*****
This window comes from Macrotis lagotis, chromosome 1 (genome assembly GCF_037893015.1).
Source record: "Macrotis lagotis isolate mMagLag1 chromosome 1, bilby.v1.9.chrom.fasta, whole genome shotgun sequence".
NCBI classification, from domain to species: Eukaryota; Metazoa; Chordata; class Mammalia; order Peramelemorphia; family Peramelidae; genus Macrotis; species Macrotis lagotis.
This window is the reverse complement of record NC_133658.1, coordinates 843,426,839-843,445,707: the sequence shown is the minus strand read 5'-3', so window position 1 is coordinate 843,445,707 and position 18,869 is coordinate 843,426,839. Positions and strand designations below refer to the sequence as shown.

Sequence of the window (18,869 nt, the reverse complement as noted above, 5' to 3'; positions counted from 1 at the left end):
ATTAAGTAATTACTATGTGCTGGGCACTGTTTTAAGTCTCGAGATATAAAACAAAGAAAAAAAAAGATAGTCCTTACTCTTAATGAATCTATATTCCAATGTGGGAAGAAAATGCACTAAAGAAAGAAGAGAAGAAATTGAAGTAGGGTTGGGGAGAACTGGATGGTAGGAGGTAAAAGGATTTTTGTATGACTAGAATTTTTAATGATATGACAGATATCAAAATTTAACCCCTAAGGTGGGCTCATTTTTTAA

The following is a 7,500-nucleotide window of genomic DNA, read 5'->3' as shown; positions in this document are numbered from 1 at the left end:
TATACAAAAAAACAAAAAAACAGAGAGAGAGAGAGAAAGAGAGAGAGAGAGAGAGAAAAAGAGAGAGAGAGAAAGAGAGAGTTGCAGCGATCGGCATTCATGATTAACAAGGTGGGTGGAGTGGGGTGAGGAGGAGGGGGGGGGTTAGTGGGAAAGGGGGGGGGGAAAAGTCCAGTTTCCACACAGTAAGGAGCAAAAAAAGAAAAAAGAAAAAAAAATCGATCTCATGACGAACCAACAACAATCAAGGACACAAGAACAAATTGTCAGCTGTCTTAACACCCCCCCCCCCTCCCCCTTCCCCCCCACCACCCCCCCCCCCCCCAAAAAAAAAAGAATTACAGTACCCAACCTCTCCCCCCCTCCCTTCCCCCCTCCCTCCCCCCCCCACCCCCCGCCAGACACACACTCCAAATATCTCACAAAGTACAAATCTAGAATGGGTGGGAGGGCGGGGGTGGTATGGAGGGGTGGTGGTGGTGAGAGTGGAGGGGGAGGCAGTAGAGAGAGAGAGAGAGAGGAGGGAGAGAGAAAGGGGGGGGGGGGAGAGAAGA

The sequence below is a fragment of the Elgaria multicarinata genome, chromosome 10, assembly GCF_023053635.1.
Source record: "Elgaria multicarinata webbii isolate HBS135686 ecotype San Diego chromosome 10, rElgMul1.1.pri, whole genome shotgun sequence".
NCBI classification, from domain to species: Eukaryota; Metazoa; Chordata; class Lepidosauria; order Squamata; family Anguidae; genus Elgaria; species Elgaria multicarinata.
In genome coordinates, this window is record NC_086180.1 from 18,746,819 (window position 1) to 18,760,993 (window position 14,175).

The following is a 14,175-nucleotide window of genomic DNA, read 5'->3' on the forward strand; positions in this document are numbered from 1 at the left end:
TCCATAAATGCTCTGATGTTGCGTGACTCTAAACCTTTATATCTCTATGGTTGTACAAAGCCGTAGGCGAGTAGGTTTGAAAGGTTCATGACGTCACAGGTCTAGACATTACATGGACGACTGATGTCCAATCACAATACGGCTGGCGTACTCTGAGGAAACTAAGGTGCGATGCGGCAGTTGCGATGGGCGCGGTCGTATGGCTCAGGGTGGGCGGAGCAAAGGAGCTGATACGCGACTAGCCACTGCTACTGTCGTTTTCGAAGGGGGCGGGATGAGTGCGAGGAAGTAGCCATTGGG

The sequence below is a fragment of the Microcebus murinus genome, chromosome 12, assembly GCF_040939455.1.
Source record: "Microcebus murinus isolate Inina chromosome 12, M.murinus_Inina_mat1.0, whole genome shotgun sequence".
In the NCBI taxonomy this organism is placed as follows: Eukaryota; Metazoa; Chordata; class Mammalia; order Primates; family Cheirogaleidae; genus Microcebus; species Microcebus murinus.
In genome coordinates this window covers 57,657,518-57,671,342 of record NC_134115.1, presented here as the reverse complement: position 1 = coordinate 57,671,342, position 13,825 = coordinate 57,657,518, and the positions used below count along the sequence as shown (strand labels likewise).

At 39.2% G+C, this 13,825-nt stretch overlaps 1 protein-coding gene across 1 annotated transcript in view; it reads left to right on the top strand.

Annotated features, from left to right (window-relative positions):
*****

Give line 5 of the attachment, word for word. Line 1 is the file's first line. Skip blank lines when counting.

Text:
Sequence of the window (18,869 nt, the reverse complement as noted above, 5' to 3'; positions counted from 1 at the left end):